Mr Alexander Henry, gunmaker, whose name is known to all who have heard of the Martini-Henry rifle, died in Edinburgh on January 27, aged 76. He is said to have, been the father of the volunteer movement in Scotland, and he himself served as a volunteer for 30 years. He invented the rifle barrel which bears his name in 1859, but it was not till 1871 that it was adopted by the British Government in connection with the Martini breach action. The new rifle was first served out to the British Army in 1874, and gradually replaced the Snider rifle. Mr Henry also invented a complete rifle, which was adopted by the Government of New South Wales. He sat in the Town Council from 1876 to 1885, was a justice of the peace, and an active Freemason. He leaves a family consisting of two sons and three daughters. Otago Daily Times, New Zealand, 24 March 1894

Alexander Henry memorial
Warriston Cemetery, Edinburgh
(courtesy Richard Brown)


The Scotch confirmation of the trust deed of settlement, dated October 22, 1890, of the late Mr Alexander Henry, gub and rifle manufacturer, 12 South St Andrew Street, Edinburgh, of Martini-Henry rifle fame, who died on January 27 last, has been sealed at the principal Probate Registry, and administration granted to the executors. The value of the personality in England, Scotland, and Ireland was sworn at £11,964 13s 2d.

Evening Telegraph (Angus, Scotland) - Friday 01 June 1894


Muzzle Loading Rifles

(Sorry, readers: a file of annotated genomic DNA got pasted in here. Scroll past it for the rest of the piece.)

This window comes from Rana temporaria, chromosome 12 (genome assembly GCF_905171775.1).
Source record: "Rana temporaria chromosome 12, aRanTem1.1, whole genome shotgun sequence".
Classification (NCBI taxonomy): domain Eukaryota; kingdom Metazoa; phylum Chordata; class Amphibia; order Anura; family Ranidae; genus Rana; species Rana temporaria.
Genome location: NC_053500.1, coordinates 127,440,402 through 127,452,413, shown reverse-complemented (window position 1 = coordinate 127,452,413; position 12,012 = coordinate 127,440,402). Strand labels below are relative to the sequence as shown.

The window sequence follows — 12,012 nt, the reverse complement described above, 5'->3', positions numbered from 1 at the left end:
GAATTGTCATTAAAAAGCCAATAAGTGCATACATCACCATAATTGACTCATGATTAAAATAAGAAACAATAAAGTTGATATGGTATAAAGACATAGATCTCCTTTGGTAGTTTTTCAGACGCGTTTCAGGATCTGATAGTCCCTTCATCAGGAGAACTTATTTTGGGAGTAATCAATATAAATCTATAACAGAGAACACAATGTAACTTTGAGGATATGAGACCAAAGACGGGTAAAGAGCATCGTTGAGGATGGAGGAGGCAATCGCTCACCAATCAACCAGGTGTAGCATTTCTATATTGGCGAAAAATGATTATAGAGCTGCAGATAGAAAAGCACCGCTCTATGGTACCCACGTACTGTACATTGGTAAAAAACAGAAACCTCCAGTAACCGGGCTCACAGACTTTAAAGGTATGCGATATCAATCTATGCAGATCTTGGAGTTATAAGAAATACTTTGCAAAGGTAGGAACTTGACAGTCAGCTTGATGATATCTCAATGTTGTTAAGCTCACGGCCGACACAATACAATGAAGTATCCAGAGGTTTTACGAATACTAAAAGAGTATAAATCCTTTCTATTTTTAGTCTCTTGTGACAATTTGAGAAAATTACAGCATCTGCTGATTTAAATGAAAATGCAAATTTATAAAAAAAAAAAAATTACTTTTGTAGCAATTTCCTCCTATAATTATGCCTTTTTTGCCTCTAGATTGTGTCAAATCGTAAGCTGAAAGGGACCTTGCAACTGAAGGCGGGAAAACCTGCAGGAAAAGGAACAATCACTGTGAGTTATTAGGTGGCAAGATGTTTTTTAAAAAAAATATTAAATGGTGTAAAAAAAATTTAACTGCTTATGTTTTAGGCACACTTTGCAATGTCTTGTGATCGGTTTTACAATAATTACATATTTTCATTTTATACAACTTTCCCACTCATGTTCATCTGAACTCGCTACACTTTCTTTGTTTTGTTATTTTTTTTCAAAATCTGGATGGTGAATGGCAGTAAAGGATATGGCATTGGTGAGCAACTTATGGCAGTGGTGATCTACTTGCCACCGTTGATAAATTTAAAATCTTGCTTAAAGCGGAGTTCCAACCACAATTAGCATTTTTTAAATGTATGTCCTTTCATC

Alexander Henry Muzzle Loading Rifles Rifle No. 824 - Cased match rifle complete with original accessories
  Percussion target rifle
  Percussion target rifle with scroll engraved lock
  Henry-Fraser Two Position Rifle
  Henry Fraser Two Position Rifle A.Henry & D.Fraser: Improvement in Fire-Arm. United States Patent Office. Specification forming part of Letters Patent No. 201,524, dated 19 March 1878.
(nb. the British Patent was applied for on 21 April 1877 and granted on 6 July 1877, under Patent No. 1559). Muzzle and breech loading versions of this rifle are known.
  Rifle No. 3383 - Henry-Fraser Two Grip Percussion Target Rifle

Further reference
to Alexander Henry can be found associated with the development of the Martini-Henry rifle.

  • The Future Weapon of the British Soldier. The Living Age, May 1869
  • Alex Henry by Geoffrey Boothroyd. Guns Review, UK, July 1994
  • The British Falling Block Breechloading Rifle from 1865 by Jonathan G. Kirton. R&R Books, USA, 1997. ISBN 1 884849 21 0
  • British Single Shot Rifles, Volume I: Alexander Hernry by Walter G. Winfer. R&R Books, USA, 1998. ISBN 1 844849 23 7
  • Longrifles of Note: Alexander Henry Rifle by Tom Schiffer. Muzzle Blasts, USA, August 2001
© DB Minshall 2013